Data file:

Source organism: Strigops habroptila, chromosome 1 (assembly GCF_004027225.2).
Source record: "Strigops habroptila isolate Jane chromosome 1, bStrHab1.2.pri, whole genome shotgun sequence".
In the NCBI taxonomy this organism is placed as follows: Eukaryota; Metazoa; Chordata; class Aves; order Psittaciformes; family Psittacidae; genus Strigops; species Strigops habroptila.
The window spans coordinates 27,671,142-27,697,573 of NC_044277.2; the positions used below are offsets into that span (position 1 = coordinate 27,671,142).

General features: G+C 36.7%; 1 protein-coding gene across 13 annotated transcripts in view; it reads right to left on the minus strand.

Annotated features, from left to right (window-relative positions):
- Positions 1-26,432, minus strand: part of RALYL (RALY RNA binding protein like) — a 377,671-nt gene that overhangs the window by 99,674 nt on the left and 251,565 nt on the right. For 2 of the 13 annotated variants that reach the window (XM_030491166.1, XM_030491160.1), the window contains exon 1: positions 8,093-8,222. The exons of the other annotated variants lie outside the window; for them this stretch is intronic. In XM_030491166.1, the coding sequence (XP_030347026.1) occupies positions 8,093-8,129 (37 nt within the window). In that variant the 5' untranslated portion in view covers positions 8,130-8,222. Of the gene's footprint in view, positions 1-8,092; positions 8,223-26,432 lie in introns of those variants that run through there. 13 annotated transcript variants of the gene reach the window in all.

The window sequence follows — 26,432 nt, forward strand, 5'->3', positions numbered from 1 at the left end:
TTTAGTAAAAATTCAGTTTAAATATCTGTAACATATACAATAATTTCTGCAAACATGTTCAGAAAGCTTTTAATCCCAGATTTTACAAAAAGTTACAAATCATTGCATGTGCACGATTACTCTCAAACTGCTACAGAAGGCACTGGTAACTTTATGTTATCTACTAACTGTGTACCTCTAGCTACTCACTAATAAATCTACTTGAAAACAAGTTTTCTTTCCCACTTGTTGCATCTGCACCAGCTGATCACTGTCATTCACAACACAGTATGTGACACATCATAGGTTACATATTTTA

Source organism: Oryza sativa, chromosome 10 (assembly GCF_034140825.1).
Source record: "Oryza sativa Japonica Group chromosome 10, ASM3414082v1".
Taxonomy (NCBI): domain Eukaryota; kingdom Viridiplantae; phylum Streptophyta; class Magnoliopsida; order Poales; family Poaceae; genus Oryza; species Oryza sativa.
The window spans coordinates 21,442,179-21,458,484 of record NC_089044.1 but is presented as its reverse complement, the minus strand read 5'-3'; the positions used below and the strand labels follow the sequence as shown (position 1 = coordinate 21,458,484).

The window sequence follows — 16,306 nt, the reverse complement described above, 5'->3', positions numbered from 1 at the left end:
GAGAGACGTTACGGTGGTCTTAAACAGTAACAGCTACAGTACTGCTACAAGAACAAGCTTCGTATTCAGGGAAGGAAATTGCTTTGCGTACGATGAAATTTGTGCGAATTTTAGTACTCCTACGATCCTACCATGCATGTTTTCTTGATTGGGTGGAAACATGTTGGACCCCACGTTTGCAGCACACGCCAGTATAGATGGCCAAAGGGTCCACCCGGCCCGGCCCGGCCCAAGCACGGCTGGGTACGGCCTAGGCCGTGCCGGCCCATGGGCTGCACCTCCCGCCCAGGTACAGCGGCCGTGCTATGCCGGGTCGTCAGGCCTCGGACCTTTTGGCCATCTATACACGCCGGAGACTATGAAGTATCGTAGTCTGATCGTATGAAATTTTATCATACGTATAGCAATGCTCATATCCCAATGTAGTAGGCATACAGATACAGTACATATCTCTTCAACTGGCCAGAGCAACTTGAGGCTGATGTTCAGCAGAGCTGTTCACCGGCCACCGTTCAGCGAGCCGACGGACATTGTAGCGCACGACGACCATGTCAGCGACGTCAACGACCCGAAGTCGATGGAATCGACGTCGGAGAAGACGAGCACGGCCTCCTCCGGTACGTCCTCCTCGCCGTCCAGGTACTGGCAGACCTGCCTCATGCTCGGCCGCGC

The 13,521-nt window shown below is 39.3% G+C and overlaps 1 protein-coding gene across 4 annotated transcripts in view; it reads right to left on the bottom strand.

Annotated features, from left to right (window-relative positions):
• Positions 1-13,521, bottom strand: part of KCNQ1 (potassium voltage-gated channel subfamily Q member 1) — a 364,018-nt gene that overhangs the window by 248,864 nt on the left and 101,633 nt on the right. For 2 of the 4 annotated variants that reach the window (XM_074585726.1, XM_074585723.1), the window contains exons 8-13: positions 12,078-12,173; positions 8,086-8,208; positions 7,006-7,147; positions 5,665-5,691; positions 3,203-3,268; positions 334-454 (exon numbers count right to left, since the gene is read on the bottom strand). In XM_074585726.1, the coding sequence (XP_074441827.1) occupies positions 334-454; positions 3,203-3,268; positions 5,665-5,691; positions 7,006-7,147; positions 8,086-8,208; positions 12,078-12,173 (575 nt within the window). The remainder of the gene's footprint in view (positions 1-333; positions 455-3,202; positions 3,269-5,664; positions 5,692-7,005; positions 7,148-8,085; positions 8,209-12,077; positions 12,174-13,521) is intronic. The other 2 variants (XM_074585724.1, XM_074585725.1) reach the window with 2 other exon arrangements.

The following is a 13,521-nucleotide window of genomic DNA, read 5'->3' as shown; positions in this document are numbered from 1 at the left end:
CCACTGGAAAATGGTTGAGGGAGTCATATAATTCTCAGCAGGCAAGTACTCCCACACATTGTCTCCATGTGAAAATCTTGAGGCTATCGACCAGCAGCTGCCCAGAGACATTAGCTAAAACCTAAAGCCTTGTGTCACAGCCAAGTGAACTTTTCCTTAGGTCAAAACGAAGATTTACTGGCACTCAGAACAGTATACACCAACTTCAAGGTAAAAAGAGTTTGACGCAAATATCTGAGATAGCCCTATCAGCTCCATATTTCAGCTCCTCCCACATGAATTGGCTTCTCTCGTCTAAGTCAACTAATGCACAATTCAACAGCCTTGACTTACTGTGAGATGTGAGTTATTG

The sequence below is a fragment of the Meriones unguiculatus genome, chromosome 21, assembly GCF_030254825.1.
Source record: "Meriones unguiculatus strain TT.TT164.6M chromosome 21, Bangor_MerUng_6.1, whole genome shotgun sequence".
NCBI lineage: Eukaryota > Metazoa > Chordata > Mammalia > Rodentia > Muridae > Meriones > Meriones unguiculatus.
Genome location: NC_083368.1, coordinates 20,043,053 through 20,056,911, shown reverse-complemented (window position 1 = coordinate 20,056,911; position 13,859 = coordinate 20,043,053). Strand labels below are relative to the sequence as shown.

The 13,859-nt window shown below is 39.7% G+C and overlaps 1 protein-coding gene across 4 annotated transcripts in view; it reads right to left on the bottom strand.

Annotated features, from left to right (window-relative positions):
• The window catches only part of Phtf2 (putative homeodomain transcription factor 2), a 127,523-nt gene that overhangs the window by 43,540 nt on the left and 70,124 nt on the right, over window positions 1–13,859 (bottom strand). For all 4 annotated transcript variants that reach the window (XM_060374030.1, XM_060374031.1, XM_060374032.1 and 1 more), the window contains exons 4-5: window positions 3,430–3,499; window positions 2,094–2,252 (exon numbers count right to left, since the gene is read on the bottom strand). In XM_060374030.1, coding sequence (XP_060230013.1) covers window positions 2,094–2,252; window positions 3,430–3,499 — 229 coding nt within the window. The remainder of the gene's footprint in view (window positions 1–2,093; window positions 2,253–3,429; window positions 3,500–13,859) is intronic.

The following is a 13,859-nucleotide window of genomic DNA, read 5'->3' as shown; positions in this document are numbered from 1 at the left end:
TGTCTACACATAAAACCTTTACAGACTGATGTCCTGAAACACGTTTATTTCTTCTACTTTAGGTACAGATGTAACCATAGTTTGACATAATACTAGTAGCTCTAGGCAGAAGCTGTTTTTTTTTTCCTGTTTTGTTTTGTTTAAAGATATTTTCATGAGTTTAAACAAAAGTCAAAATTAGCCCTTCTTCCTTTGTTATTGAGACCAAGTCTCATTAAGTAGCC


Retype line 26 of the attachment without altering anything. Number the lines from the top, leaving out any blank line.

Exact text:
Annotated features, from left to right (window-relative positions):